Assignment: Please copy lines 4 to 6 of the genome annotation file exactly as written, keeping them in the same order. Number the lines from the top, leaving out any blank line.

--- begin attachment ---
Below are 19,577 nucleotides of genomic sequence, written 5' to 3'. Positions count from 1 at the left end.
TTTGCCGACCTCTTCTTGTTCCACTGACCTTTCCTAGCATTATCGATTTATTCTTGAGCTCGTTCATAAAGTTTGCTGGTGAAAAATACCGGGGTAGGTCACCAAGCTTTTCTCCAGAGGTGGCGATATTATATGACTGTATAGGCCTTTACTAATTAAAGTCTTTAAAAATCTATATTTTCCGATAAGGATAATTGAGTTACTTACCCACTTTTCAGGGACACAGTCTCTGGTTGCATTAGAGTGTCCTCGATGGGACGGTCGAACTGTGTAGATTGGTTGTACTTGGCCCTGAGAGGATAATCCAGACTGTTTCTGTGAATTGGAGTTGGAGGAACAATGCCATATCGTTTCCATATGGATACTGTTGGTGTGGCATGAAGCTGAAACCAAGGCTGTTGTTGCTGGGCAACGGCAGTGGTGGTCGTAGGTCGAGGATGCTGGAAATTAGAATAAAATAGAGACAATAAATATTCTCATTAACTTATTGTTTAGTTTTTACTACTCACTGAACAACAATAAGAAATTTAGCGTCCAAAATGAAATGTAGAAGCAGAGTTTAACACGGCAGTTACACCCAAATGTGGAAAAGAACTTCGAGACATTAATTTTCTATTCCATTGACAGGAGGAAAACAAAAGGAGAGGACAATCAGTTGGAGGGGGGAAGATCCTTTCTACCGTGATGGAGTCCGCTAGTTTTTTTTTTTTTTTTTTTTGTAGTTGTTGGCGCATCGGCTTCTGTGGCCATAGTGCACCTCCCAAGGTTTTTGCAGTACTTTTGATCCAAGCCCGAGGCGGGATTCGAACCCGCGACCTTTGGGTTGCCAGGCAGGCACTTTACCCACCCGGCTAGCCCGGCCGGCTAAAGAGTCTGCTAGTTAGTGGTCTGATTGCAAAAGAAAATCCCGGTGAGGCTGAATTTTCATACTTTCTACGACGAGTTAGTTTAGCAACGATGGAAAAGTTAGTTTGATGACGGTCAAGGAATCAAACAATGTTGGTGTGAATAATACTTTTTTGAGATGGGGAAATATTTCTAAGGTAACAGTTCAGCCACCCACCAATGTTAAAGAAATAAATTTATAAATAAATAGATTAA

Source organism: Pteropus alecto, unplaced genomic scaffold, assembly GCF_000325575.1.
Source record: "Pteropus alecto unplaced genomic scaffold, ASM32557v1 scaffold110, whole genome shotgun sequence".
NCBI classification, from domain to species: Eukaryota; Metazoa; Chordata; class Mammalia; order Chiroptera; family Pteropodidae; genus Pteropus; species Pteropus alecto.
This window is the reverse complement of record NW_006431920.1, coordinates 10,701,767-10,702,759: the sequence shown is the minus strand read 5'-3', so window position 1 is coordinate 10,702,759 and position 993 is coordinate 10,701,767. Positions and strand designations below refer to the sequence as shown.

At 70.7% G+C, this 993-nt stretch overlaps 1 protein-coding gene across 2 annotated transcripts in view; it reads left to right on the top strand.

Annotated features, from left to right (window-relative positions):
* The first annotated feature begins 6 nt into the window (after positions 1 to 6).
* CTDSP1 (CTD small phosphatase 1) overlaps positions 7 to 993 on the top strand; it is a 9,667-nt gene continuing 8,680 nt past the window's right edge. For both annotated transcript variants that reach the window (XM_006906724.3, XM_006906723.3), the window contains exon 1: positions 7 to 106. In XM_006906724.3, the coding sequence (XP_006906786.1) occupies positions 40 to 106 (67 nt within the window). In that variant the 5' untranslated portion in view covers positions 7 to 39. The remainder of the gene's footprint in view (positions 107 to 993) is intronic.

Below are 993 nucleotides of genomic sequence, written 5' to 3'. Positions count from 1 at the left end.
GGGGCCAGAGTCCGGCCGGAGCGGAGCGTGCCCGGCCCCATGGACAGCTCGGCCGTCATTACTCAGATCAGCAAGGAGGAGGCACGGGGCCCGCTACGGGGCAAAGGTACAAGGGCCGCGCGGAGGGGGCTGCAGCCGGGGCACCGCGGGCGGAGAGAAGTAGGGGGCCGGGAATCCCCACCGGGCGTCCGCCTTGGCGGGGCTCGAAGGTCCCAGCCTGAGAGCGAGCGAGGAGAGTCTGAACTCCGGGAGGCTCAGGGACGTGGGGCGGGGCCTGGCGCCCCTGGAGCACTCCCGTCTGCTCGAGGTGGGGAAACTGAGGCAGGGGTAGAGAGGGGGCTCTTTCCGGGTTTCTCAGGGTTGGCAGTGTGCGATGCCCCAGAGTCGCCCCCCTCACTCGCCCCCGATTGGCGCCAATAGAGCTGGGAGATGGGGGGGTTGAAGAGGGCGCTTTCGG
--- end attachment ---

Source record: "Pteropus alecto unplaced genomic scaffold, ASM32557v1 scaffold110, whole genome shotgun sequence".
NCBI classification, from domain to species: Eukaryota; Metazoa; Chordata; class Mammalia; order Chiroptera; family Pteropodidae; genus Pteropus; species Pteropus alecto.
This window is the reverse complement of record NW_006431920.1, coordinates 10,701,767-10,702,759: the sequence shown is the minus strand read 5'-3', so window position 1 is coordinate 10,702,759 and position 993 is coordinate 10,701,767. Positions and strand designations below refer to the sequence as shown.